I’ll take you to Sun Valley. It’s in my film, The Best Democracy Money Can Buy. In the movie, a kind of dream scene, the actress Shailene Woodley takes me back to my family’s old busted home in the weeds and then down San Fernando Road, near Steve’s place. Take a look, America. Along the tracks that once led in to the GM plant, you see a bunch of campers that the union men bought for vacations. Now they live in them.

No, Steve’s brain was too big to end up on the tracks. He lived in empty apartments in crappy buildings he bought, then in a barren tract house outside Reno. I laugh when they say he was “rich.” He wanted to be THEM, to have their stuff. He got close.

It’s reported that Steve was a “professional gambler.” That’s another laugh. He was addicted to numbing his big brain by sitting 14 hours a day in the dark in front of video poker machines. He was a loser. Have you ever met a gambler who said they were a Professional Loser?

It’s fair to ask me: Why didn’t I end up in a hotel room with a bump-stock AR-15 and 5,000 rounds of high velocity bullets?

Because I have a job, a career, an OBSESSION: to hunt down THEM, the daddy-pampered pricks who did this to us, the grinning billionaire jackals that make a profit off the slow decomposition of the lives I grew up with.

But I’m telling you, that I know it’s a very fine line, and lots of crazy luck, that divided my path from Paddock’s.

Dear Reader: The publication that pulled this story at the last moment was plain scared–that they’d be accused of approving murder.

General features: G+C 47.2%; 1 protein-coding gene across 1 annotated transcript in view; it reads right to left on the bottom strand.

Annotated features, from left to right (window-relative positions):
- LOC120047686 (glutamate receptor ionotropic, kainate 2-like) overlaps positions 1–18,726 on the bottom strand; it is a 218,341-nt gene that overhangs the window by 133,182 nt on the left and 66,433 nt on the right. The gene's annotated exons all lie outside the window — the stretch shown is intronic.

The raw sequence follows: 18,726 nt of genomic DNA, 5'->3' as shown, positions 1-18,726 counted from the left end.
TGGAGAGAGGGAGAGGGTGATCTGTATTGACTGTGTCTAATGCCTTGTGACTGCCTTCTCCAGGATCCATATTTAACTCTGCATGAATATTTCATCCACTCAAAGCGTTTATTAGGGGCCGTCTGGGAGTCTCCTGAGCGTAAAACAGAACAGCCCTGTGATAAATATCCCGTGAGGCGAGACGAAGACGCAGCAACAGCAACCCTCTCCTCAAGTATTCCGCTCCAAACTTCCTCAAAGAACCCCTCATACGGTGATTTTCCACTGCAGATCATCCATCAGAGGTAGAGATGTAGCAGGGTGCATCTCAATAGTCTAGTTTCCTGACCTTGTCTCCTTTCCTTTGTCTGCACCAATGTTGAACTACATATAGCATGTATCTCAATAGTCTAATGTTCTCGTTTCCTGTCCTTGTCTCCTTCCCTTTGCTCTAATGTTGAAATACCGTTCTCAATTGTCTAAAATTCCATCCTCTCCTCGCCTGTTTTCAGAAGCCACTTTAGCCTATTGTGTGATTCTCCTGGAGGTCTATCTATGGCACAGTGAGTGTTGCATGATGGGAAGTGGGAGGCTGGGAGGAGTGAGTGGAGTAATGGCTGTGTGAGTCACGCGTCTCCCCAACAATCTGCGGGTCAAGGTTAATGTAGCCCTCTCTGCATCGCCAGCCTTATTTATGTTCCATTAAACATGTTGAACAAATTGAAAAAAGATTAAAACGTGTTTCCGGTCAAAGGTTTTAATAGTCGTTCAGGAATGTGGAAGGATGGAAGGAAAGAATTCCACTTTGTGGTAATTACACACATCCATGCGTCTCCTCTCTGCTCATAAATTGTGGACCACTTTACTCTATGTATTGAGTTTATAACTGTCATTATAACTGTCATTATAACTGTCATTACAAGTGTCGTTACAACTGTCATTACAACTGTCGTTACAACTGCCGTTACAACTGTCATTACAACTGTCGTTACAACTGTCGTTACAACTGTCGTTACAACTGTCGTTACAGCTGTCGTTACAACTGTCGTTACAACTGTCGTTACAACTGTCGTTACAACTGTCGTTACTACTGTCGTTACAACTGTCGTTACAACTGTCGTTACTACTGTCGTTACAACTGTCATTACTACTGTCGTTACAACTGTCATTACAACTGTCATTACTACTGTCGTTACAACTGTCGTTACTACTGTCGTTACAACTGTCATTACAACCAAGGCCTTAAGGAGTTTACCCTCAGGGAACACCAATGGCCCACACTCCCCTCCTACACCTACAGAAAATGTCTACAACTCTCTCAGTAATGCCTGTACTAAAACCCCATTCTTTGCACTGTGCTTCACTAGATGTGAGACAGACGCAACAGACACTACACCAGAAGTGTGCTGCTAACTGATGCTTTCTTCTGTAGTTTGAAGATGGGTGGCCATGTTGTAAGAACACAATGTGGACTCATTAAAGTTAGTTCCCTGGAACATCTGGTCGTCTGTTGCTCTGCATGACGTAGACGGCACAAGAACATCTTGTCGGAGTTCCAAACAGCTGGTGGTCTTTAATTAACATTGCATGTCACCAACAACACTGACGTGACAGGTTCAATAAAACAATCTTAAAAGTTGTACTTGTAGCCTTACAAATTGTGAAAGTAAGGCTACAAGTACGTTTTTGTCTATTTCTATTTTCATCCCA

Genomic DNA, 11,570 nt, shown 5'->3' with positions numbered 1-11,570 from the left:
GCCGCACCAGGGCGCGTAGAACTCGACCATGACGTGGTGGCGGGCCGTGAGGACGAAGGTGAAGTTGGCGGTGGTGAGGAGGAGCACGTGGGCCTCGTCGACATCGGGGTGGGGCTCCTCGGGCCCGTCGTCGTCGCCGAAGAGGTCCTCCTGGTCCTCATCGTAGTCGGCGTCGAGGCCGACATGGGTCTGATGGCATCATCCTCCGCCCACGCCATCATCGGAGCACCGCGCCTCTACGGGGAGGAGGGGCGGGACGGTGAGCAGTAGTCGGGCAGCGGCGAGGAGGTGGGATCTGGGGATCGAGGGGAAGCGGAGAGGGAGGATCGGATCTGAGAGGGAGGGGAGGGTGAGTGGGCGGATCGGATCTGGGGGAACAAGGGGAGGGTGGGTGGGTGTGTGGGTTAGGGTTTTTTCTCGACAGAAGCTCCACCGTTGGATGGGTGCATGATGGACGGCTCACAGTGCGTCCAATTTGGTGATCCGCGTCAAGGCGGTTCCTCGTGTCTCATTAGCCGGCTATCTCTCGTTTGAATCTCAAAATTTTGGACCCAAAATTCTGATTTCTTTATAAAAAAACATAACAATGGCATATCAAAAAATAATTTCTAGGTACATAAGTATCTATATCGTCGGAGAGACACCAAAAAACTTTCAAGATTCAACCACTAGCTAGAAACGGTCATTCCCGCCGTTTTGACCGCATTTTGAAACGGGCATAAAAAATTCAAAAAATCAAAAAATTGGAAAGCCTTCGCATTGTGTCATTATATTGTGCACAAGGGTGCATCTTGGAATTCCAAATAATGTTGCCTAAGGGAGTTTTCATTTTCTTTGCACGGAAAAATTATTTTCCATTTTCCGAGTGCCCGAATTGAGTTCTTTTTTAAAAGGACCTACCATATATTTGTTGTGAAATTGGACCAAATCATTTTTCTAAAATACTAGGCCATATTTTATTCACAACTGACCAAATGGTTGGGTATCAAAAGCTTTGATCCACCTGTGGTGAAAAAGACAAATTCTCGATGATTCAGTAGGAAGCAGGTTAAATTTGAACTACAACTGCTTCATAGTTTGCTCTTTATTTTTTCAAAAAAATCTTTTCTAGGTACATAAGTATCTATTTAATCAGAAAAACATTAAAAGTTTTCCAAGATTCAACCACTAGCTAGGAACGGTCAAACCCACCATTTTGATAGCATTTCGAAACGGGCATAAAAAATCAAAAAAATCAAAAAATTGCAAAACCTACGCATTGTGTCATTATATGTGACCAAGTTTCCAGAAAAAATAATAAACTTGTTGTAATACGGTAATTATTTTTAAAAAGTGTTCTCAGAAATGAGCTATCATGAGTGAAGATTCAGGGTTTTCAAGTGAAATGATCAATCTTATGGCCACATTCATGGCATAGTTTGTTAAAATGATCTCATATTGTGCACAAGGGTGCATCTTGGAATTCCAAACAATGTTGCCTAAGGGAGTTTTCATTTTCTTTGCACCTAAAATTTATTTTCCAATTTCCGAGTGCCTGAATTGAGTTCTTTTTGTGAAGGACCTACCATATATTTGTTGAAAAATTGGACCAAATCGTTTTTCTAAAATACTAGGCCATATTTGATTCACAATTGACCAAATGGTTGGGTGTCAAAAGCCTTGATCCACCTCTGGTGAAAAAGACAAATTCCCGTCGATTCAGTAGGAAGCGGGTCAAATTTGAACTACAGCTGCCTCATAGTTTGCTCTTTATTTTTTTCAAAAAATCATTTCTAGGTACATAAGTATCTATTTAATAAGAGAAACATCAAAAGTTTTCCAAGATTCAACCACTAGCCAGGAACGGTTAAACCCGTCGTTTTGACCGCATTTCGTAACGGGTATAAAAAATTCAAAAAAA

Paddock slaughtered good people, coldly, with intense cruelty, destroying lives and hundreds of families forever. If you think I’m making up some excuse for him, then I give up.

But also this: The editor of the Beverly Hills-based publication, a Stanford grad, could not understand that, just like veterans of the Vietnam war who suffer from PTSD even today, so too, losers of the class war can be driven mad by a PTSD that lingers, that gnaws away, their whole lives.

What happens to a dream deferred? Does it …fester like a sore? Does it stink like rotten meat? Sag…like a heavy load?

Or does it explode?

Steve, you created more horrors than your cornered life could ever justify.

But, I just have to tell you, Steve: I get it.

“Stephen Paddock is neither the moral nor cultural aberration defenders of the Second Amendment assert. In fact, the country’s history is littered with countless thousands of Stephen Paddock’s”…

We have met the enemy and he is us